Lost Viking Capital May Have Been Found on Scotland’s Shetland Islands

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Lost Viking Capital May Have Been Found on Scotland’s Shetland Islands

What is being described by one Shetland islander as a “hugely significant discovery " has reached the press. While nobody is just yet sure what the fi

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What is being described by one Shetland islander as a “hugely significant discovery  has reached the press. While nobody is just yet sure what the five ancient circular structures found on the Shetland Islands represent, on the final day of excavations the consensus is that Shetland s ancient Viking capital might have finally been discovered.

Back in March a  Shetland News  article announced a  Crowdfunding campaign with a goal of raising funds for a two-week archaeological excavation in a field in Scalloway, Shetland. The planned dig site was beside Kristian Leith s garden, where  last year , while laying foundations for a new shed, he discovered five round Pictish-period structures containing 26 human remains, and ancient artifacts including a comb and painted pebbles.

These discoveries were added to the expanding list of artifacts discovered at this site, which was first excavated in 1990 when a new house was being built on the edge of the field. The Crowdfunding campaign successfully reached its target of 26,762 dollars (22,601 Euros). And in May archaeological company ORCA conduced geophysical surveys in the adjacent land between the Mill Brae Road and Mr Leith’s home. A recent Shetland News piece has announced that archaeologists are “getting closer to revealing the ancient Viking capital of Shetland.”

Several excavations have been conducted in the area around the Scalloway, Shetland field. Orange = 1990 Sharples investigations. Dark blue = AOC 2020 investigations. Red= ORCA 2021 investigations trench 10 ( Skailway)

The Long Search For Shetland’s Lost Viking Capital

The Skailway project  has reported findings of “huge significance” since Kristian Leith began hunting for the ancient  Viking capital  after finding the foundations of “five ancient structures and 26 human remains” in his garden.

The first nine archaeological  test trenches  revealed no new archaeology, but as fate would have it, on the last day of the investigation the foundations of another, even bigger, structure was identified. This possible  drinking hall  is thought to be part, if not the pulsing center, of the ancient Viking capital,  Skailvoighand.

The possible drinking hall structure found in Trench 10 on the last day of recent excavations suggested that the lost Viking capital of Skailvoighand in the Shetland Islands has finally been found. (Skailway)

The possible drinking hall structure found in Trench 10 on the last day of recent excavations suggested that the lost Viking capital of Skailvoighand in the Shetland Islands has finally been found. ( Skailway)

ORCAs official archaeological report is yet to be published but an excited Mr Leith said the discovery was of “huge significance.” He explained to  Shetland Times  how the ancient site had not been disturbed by later  medieval burials  or modern housing, and that this made the dig site unique.

He estimates that the site extends a minimum of “4,000 square meters (43,000 square feet),” which he says is “much larger” than archaeologists had previously estimated. Furthermore, the lucky gardener noted the discovery of “two red sandstone  whetstones,” which he said were similar to discoveries found during a dig in 1990 dating back to 750-1000 AD, which encompassed  the Viking period .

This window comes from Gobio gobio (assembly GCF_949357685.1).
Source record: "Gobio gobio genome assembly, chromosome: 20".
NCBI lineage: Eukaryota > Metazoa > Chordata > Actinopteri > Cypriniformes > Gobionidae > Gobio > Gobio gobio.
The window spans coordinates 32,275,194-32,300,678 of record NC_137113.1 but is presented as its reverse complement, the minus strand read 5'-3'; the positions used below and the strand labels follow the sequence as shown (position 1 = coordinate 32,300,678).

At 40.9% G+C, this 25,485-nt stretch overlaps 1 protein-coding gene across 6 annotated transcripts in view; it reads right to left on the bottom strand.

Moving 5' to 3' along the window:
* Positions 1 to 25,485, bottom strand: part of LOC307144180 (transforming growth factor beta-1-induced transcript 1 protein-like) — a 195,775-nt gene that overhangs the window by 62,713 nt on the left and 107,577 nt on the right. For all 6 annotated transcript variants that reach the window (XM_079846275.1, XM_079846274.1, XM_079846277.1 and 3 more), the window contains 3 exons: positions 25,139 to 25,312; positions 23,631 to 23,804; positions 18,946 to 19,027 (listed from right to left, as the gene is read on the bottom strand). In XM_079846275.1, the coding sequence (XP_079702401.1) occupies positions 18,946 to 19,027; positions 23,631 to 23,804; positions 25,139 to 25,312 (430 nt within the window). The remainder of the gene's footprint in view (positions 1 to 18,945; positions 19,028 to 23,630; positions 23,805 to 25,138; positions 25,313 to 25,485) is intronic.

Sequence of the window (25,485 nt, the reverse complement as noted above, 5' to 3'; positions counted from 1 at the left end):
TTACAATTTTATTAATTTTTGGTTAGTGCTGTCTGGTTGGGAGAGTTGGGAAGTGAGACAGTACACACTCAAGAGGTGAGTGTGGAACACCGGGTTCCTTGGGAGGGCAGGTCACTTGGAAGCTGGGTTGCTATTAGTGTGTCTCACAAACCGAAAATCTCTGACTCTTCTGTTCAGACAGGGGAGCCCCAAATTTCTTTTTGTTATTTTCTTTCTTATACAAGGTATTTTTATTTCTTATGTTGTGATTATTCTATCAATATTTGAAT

This red sandstone whetstone was found at the Shetland site and provided another piece of evidence of Vikings in the area and possibly also their long-lost capital. (Skailway)

This red sandstone whetstone was found at the Shetland site and provided another piece of evidence of Vikings in the area and possibly also their long-lost capital. ( Skailway)

Treasure Hunting In A Windswept Viking Graveyard

Shetland was named by the first Norse colonists in the 9th century, who established their laws and language in the islands. From their native northern stronghold powerful Norse Vikings raided Scotland and Norway. And this prompted Harald Hårfagre to invade the Shetland Islands around 875 AD.

Hårfagre made Ragnvald, Earl of Møre and Earl of  Orkney and Shetland  in “compensation” for his lost son, who was killed defending Scotland. When Ragnvald died the earldom passed to his brother Sigurd the Mighty and this line of  pagan Viking warlords  ruled in Shetland until the island was Christianized in the 10th century and power shifted greatly to Rome.

This latest discovery is being deemed as so significant because Shetland is virtually treeless. While there are over 5,000 “buried” ancient sites, dating to between 4-2000 BC, Viking age archaeology, which lies much closer to the wind blasted surface, is relatively rare. The associated “games of thrones” that came along with centuries of Norse Vikings battling for power over Shetland were centered on the ancient capital at Scalloway, and the island’s capital only became Lerwick in 1708.

Mr Leith is convinced that the last test trench of the recent excavation, which revealed the edge of a large structure, is a clear clue that this is the lost ancient Viking capital  Skailvoighand. He is so sure of this that he said, “Slowly but surely the story here is unveiling itself and we are getting closer to proving this is indeed the Skailvoigh settlement – the Viking capital of Shetland.”

Top image: Drone image of the excavation site that could be the location of the long-lost Viking capital of Skailvoighand in the Shetland Islands off Scotland.            Source:  Skailway

By Ashley Cowie

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